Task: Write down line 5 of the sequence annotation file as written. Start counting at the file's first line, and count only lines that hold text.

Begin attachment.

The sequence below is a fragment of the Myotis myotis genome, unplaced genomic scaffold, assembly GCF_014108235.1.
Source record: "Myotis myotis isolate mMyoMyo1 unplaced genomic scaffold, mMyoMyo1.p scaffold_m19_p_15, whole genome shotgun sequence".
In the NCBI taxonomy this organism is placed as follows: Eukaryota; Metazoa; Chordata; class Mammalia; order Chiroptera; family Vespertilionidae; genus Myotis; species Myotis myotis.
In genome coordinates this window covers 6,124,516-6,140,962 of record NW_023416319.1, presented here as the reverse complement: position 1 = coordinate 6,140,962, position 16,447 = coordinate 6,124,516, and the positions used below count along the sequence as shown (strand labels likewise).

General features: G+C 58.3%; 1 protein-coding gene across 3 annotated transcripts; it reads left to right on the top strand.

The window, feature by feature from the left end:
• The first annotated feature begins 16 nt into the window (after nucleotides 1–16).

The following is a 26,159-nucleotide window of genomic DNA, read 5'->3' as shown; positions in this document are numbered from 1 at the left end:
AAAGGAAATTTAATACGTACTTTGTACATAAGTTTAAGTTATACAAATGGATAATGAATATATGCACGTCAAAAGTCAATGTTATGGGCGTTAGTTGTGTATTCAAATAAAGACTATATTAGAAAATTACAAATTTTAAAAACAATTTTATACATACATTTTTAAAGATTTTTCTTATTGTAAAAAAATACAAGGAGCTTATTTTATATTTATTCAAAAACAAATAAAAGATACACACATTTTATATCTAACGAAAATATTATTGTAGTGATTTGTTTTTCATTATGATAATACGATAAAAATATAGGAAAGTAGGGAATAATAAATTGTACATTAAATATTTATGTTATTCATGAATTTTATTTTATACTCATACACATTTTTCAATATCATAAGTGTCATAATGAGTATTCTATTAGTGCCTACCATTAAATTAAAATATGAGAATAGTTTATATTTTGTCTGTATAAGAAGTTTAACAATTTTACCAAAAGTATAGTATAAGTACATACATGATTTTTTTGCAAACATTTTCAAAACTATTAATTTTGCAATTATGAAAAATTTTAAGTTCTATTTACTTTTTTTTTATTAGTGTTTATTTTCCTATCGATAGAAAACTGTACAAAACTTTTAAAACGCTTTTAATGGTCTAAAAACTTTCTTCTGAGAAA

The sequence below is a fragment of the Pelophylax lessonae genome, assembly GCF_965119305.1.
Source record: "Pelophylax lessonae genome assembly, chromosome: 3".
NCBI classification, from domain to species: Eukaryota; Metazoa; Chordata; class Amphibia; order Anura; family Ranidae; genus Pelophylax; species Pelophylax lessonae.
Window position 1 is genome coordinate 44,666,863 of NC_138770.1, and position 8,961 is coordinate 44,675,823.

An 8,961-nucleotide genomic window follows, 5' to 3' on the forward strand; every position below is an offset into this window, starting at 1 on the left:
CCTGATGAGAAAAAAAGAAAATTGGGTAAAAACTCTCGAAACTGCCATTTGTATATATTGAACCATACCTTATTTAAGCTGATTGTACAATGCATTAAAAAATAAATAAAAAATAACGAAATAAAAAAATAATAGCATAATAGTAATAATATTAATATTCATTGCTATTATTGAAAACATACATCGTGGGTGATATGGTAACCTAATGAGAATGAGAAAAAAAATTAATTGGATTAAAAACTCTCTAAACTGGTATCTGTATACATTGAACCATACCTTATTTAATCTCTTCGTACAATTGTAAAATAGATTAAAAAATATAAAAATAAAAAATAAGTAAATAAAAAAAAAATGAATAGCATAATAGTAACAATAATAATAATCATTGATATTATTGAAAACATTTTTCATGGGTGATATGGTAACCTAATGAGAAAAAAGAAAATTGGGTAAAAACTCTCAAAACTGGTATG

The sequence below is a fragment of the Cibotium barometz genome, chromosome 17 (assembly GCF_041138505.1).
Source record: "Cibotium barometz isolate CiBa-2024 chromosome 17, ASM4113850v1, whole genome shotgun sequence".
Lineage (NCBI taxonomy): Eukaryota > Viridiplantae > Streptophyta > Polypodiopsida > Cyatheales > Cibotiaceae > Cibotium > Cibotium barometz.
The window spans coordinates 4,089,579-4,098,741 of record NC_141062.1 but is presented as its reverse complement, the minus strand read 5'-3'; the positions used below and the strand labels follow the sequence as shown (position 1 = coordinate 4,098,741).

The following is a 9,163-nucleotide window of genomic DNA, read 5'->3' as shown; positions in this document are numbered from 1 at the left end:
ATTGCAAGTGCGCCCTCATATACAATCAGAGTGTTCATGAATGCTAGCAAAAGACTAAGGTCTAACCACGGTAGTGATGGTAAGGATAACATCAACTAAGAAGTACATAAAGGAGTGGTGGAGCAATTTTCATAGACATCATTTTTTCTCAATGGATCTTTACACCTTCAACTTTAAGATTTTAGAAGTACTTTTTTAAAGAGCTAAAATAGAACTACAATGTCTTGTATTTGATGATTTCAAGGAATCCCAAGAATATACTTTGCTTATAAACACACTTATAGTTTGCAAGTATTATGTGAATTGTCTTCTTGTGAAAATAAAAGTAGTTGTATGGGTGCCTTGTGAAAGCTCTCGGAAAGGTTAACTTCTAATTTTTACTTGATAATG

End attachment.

General features: G+C 58.3%; 1 protein-coding gene across 3 annotated transcripts; it reads left to right on the top strand.